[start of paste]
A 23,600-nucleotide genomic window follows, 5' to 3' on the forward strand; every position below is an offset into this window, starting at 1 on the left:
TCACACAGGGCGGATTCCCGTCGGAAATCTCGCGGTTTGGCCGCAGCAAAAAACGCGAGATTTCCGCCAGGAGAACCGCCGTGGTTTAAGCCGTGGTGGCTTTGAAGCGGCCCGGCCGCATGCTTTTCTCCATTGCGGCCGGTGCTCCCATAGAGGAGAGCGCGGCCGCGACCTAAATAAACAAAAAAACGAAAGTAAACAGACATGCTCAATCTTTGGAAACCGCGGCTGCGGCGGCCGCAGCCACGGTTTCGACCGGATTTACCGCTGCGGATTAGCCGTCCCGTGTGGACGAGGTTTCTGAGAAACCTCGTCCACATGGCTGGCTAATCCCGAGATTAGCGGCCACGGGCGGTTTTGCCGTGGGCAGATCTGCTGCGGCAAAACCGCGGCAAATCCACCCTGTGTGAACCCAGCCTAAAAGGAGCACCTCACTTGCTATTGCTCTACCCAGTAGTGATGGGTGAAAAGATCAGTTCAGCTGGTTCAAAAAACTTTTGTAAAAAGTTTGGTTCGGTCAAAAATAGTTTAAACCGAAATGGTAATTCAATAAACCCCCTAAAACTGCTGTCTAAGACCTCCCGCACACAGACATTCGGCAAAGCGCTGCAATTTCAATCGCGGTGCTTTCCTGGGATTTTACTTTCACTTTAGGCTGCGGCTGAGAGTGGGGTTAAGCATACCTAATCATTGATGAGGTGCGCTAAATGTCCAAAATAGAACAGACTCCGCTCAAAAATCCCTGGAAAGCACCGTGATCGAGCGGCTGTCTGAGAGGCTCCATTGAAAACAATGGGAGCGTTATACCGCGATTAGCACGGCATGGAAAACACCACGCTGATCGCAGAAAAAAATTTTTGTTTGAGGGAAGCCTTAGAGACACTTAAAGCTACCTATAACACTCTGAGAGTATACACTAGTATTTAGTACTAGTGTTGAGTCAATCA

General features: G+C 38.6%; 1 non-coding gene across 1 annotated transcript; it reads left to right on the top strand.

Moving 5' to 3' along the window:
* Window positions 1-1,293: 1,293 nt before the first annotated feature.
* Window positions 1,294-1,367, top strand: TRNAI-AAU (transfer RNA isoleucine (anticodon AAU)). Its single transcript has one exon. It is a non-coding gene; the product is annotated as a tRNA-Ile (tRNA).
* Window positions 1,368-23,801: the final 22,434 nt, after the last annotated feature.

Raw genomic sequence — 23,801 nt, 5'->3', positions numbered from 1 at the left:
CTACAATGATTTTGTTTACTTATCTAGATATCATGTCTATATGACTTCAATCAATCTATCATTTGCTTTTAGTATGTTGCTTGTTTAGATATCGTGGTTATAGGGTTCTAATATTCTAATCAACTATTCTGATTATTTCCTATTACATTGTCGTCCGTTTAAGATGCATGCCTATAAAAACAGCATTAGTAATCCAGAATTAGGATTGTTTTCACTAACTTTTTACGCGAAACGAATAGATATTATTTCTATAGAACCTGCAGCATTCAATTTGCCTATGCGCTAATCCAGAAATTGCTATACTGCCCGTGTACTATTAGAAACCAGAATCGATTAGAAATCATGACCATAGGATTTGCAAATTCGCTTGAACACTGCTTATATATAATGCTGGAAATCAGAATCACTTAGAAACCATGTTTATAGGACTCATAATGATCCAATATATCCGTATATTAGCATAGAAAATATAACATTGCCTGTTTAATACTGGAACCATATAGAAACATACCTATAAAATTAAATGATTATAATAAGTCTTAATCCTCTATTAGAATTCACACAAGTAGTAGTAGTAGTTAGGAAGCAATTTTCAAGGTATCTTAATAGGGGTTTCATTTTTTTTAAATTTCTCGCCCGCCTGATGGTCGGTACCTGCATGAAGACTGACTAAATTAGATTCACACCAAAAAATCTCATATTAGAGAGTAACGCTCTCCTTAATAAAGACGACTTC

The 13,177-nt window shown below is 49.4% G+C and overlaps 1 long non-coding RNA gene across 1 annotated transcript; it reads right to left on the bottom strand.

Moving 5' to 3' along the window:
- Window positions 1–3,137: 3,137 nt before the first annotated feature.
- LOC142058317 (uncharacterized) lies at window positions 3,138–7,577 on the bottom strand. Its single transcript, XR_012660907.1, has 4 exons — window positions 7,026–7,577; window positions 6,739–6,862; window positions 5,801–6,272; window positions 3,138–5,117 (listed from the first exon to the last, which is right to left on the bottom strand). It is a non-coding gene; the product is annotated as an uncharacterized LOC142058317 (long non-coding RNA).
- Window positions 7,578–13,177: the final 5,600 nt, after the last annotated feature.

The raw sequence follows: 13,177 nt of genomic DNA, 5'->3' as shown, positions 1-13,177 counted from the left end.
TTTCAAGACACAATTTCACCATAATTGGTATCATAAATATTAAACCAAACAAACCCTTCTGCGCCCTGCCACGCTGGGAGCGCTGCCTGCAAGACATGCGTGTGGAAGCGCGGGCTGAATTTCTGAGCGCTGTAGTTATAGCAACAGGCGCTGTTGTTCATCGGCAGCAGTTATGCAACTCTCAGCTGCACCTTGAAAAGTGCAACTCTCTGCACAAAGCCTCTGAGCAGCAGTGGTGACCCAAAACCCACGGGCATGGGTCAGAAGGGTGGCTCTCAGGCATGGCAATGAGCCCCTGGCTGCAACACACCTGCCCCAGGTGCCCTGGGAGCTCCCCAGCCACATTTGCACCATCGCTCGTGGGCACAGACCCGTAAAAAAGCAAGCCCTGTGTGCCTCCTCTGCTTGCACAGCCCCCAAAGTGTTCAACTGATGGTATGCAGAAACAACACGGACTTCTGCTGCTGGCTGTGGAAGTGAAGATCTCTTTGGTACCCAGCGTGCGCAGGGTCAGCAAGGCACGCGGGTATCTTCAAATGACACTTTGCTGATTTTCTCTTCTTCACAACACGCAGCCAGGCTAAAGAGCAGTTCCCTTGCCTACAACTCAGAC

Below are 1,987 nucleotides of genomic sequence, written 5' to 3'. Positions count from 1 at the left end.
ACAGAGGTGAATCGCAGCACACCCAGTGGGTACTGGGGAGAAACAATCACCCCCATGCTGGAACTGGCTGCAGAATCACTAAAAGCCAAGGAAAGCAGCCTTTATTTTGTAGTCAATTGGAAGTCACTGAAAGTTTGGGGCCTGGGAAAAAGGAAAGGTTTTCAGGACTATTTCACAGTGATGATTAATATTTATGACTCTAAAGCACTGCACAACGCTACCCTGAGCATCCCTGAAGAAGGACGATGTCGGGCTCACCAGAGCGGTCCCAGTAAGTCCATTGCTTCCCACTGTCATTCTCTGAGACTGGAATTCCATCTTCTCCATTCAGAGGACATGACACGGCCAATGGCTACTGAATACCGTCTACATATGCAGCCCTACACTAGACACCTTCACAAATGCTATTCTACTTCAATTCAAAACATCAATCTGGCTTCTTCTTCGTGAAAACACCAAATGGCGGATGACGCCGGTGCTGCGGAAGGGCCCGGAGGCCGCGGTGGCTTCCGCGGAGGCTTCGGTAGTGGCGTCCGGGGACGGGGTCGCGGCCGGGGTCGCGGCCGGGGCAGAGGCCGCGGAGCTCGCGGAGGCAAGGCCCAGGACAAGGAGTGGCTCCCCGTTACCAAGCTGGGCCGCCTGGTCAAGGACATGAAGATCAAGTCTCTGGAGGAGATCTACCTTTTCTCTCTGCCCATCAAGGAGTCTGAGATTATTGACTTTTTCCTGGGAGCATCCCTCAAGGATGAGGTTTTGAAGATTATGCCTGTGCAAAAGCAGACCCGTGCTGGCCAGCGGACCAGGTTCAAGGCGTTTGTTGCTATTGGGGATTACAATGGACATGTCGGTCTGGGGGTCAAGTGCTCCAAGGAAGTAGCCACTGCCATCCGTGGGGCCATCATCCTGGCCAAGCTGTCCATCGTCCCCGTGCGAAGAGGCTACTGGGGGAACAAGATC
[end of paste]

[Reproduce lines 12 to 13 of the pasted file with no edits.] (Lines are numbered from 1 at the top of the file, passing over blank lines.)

- Window positions 1–3,137: 3,137 nt before the first annotated feature.
- LOC142058317 (uncharacterized) lies at window positions 3,138–7,577 on the bottom strand. Its single transcript, XR_012660907.1, has 4 exons — window positions 7,026–7,577; window positions 6,739–6,862; window positions 5,801–6,272; window positions 3,138–5,117 (listed from the first exon to the last, which is right to left on the bottom strand). It is a non-coding gene; the product is annotated as an uncharacterized LOC142058317 (long non-coding RNA).